In many cases, the "normalization principle" came to mean smaller residential facilities amidst a complex of similar facilities.

According to the ILSMH in 1969, "The Principle of Normalization suggests a 'home-like' environment whenever possible, including cottages or 'small houses', home-like furnishings, easy access to the out-of-doors, opportunity for privacy and personal property, and maximum freedom for each resident."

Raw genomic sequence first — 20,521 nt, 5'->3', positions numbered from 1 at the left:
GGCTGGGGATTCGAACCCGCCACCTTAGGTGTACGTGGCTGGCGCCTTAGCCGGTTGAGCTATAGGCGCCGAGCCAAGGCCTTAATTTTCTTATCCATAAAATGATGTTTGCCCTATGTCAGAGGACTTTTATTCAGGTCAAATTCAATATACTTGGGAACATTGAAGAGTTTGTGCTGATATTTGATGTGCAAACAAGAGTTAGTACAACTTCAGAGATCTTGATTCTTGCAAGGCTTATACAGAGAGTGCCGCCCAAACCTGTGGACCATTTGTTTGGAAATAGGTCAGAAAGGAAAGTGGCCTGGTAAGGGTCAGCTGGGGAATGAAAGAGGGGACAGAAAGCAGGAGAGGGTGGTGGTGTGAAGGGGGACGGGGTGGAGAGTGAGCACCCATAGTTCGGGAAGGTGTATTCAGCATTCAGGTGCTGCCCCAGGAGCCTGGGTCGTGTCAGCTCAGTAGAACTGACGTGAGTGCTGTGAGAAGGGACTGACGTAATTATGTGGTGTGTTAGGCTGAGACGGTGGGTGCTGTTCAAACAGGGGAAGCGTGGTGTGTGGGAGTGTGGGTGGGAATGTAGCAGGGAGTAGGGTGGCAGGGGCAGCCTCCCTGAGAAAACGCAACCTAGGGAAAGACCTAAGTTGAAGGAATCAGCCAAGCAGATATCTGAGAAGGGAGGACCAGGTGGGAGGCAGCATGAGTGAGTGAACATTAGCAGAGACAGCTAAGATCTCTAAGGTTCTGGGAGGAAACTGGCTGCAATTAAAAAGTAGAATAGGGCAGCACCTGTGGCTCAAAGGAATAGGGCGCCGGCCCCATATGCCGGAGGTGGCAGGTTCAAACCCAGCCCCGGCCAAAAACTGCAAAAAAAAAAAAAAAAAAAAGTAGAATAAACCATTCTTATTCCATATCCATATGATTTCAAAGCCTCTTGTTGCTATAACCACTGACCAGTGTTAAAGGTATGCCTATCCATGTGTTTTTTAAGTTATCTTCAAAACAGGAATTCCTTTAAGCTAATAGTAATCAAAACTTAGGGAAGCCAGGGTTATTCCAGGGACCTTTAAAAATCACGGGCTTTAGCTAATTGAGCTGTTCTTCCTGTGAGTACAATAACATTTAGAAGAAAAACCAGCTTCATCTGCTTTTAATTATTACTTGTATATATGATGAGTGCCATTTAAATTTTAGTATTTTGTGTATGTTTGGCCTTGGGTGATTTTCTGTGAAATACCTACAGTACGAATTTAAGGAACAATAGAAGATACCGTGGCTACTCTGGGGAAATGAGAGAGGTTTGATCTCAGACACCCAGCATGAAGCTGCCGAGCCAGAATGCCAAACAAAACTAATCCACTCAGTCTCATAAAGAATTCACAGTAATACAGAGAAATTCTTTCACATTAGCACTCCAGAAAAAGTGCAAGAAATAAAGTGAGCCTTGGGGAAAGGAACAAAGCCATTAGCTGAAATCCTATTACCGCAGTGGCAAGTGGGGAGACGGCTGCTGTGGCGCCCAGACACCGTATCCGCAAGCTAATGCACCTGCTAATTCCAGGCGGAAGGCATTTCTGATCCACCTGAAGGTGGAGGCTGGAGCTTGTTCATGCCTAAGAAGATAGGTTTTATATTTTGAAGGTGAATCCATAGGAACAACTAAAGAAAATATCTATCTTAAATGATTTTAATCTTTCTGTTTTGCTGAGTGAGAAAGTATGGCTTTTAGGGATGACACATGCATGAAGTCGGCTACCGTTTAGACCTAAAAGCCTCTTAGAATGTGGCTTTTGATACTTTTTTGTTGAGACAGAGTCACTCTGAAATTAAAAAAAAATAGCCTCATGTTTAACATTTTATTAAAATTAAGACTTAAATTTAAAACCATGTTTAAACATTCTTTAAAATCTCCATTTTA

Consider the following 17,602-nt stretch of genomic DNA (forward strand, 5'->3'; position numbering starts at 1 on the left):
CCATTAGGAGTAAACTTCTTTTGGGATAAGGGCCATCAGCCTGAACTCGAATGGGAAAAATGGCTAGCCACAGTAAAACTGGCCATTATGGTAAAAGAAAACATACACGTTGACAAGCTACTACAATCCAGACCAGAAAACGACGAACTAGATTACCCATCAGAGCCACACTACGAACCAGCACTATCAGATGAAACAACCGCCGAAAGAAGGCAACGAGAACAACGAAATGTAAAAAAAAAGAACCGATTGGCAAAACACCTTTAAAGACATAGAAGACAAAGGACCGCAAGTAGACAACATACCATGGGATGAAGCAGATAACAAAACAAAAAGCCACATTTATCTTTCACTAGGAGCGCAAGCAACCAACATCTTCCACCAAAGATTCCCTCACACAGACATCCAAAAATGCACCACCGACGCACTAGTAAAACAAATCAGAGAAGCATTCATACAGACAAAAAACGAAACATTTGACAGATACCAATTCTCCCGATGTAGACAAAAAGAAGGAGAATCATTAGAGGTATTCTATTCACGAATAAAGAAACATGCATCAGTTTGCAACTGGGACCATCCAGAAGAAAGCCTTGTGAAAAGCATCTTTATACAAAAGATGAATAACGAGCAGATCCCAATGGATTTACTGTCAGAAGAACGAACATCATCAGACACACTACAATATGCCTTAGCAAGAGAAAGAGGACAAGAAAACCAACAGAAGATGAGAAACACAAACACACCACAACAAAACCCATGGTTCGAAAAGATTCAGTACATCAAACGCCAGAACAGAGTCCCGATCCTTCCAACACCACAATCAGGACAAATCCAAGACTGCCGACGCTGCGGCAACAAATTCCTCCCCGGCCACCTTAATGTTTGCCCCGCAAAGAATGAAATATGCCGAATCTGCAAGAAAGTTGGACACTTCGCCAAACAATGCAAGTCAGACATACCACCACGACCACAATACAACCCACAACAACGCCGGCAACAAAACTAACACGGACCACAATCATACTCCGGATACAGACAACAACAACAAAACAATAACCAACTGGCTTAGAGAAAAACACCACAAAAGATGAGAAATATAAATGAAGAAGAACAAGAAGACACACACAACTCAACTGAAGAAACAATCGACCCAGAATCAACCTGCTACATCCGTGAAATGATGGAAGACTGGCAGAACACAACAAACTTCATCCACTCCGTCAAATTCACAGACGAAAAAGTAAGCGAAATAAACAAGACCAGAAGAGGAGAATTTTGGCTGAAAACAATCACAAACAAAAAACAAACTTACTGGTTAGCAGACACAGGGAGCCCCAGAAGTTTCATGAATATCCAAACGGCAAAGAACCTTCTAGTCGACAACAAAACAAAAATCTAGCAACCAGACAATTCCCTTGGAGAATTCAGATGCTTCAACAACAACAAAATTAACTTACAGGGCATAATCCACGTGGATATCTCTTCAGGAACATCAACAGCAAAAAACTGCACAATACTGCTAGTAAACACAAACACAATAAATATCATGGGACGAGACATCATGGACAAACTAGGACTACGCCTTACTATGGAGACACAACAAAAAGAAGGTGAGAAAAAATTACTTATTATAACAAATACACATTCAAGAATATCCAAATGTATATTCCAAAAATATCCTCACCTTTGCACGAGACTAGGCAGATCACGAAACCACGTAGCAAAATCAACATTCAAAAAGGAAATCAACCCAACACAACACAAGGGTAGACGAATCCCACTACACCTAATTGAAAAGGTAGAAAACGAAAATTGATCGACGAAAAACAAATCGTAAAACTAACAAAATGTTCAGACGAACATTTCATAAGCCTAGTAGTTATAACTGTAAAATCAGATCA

In 1962, the Director of the New York ARC pointed out that these were quite similar to some of the concepts of institutions back in the 19th Century. For some, it was possible to conceive of much smaller centers being developed in the community and thus do away with institutions "as we now know them", at least for people labeled "trainable and educable."

Photo courtesy William Bronston, M.D.